(Running Magazine) Each December, the Caribbean island of Barbados plays host to a weekend filled with running. Race organizers Kristina and Zari Evelyn have created what could be called a “marathon of events,” with runners encouraged
to sign up for multiple races, teasing Disney-like special medals if you finish three in a weekend.
The weekend kicks off with the nigh-time mile race around the historic Garrison, a UNESCO World Heritage Site. The mile is a low key introduction to what running in Barbados is all about. Chill tunes echo out of the speakers on the back of the lead vehicle, as a few hundred runners cruise around the picturesque streets of the original 17th century Bridgetown settlement. It’s dark, but you can still make out the vibrant pastel-painted row houses speckling the city. You’ll be happy you’re getting your island running initiation sans the sun, as the heat gets intense mid-day on the island.
All the action starts and ends in the capital of Bridgetown. “Town,” as the locals call it, is a bustling little island metropolis of about 110,000 people tucked away in the southwest of the nose-shaped island. The area gets its name from the indigenous bridge that the first British settlers found when they first arrived on the deserted island. The bridge forded a the Careenage marshaland. The 17th century original settlement area was named an UNESCO World Heritage Site in 2011, and includes a house where George Washington once spent some time.
Each year a group of Canadians, hosted by Canada Running Series (CRS), head to the marathon weekend for a special experience. CRS founder Alan Brookes first attended the race back in 1984, in just its second year. He even stepped in as as race director for a couple of years in early 2000s to help revive the slumping event. Since the new organizers took over a couple of years ago, Brookes feels that the event has reemerged as a premier race meets-vacation experience. “It’s the perfect year-end reward,” Brookes says. “It’s really about the vacation. It’s the run that gets us there. It’s about relaxing on Barbados’ world-famous beaches, going for a day out on the spectacular azure Caribbean water, likely on a catamaran. The races are the victory lap for your year.”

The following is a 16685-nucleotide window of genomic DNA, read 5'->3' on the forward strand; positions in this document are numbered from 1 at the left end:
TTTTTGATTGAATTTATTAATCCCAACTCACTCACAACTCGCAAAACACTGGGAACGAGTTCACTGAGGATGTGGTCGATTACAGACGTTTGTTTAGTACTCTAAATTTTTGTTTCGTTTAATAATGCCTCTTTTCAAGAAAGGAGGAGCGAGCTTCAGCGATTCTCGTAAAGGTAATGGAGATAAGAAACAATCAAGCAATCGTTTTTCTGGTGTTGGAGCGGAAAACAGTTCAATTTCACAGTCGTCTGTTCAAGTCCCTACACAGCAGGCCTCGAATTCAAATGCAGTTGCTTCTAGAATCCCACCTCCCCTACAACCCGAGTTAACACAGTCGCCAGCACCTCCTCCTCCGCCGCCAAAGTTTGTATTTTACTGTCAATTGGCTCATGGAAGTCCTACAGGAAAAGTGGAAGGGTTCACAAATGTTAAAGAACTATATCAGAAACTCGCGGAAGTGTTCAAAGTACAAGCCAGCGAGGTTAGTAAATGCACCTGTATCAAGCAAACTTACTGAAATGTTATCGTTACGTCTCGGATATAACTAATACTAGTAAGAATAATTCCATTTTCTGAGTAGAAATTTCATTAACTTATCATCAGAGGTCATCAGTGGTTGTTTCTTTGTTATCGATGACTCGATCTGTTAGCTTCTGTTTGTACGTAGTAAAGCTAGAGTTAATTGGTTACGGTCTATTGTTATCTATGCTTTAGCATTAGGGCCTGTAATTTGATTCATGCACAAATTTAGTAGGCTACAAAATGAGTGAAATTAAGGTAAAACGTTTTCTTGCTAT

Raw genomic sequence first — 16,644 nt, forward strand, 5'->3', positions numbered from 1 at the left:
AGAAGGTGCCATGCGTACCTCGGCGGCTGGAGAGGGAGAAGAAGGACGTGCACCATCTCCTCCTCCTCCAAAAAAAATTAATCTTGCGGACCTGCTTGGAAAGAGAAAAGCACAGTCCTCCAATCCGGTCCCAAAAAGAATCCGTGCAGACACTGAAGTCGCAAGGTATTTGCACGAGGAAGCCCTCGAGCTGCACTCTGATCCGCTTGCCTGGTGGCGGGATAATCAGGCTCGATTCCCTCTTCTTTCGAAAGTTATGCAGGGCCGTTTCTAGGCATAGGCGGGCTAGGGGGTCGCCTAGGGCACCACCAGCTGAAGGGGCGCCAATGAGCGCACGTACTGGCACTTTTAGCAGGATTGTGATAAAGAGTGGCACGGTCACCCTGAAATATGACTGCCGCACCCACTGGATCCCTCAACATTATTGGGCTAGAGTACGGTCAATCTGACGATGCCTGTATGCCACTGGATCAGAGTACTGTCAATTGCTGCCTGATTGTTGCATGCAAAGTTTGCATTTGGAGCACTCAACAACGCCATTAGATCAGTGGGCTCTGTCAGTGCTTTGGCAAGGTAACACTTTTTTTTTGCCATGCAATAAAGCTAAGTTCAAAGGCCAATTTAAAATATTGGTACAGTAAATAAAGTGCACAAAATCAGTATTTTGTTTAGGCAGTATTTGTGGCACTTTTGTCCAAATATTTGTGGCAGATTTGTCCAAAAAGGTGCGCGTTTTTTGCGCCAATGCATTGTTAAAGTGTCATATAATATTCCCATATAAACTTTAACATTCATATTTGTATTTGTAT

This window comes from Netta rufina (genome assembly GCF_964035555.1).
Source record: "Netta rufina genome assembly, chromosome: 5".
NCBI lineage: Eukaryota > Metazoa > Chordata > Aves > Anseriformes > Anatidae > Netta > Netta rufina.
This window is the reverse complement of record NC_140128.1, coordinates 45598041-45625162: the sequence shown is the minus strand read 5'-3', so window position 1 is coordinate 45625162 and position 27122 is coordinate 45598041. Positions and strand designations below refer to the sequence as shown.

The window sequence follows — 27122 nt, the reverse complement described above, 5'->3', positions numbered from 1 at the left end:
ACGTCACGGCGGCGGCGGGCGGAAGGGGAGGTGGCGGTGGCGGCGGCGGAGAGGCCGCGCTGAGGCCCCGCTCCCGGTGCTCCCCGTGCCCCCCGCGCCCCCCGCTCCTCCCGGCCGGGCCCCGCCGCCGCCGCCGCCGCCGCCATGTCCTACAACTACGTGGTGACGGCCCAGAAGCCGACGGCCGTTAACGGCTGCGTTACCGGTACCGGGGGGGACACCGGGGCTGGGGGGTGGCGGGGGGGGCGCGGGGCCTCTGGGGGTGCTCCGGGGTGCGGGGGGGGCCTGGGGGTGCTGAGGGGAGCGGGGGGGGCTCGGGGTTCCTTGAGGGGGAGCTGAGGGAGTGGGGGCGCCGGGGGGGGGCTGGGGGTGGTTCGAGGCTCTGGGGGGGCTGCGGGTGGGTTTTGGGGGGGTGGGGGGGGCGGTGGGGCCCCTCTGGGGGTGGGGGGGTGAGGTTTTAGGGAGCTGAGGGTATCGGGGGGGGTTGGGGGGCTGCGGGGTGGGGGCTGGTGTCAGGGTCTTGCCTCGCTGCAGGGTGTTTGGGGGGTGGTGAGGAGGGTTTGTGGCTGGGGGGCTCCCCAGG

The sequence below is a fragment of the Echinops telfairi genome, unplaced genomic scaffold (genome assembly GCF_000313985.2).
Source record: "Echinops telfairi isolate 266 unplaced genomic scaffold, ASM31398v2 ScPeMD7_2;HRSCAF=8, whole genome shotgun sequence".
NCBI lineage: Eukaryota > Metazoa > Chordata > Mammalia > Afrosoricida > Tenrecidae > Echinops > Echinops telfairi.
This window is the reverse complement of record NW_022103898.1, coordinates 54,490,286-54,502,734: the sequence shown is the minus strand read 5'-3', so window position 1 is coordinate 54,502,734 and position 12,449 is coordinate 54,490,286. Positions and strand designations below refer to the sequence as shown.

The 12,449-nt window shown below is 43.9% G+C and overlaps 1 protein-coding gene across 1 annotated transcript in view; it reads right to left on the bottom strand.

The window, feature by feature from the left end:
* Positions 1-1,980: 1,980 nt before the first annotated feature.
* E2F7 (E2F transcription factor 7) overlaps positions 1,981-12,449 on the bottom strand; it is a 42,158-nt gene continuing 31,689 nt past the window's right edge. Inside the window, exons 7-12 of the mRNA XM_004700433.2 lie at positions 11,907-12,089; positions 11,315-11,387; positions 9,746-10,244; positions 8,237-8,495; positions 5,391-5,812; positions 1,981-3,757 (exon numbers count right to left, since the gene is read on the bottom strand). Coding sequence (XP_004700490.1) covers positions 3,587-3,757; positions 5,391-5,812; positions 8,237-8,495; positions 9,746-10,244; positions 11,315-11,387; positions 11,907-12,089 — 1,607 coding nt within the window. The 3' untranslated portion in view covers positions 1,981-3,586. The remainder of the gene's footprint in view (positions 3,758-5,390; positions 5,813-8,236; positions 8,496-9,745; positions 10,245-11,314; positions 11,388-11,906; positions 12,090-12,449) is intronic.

Last year, Olympians Natasha Wodak and Lanni Marchant took their own victory lap after racing at the Rio Olympics by tagged along to hung out with the group for the weekend. They both raced the 10K and their finish went viral when a video showed them destined to tie for the win, only to be caught at the line by Trinidad and Tobago’s Tonya Nero, which has been viewed nearly 14 million times. Both will be back with Canada Running Series this year, and no doubt will check over their shoulders before finishing off their racing seasons.
The Air Canada has a daily direct flight to and from Grantley Adams International Airport, which is just outside of
Bridgetown. Before leaving the airport, be sure to check out a decommissioned British Airways Concorde supersonic
jetliner, which used to fly direct from London.
Where to stay
It’s highly recommended to stay in Bridgetown during race weekend, as each event starts and finishes there. The city has plenty of hotel options for every price range, from backpacking hostels to all-inclusive resorts to the Fairmont Royal Pavilion and its beachfront property. Expect to pay the equivalent of a couple hundred Canadian dollars for a decent hotel. Keep in mind that the morning races start well before sunrise, so inquire before booking if the hotel will accommodate an early breakfast for runners.
What to do
Bridgetown itself has everything you could want from a city: markets, a shopping district and many excellent restaurants and bars with an oceanfront view. Canadians will be pleased to note that many of the major Canadian banks have branches in the city.
After your races are done, tour the Mount Gay distillery, which was founded in 1703 and is the oldest rum still currently operating in the world.
Bridgetown played host to the World Cricket Cup ten years ago, and went through a massive sports and infrastructure revitalization project. The city now features the massive Kensington Oval that can hold up to 30,000 fans, so if there happens to be a test, grab a ticket and take in this global sport.
Of course, the music and culture of Barbados is worth the trip alone. Pop into a local venue for some soca or calypso music and perhaps spot the next Rihanna. Bajan cuisine is a fusion of the primary cultural influences on the island: West African, Creole, British and Indian. Be sure to try flying fish, and wash it down with a local Banks ale.
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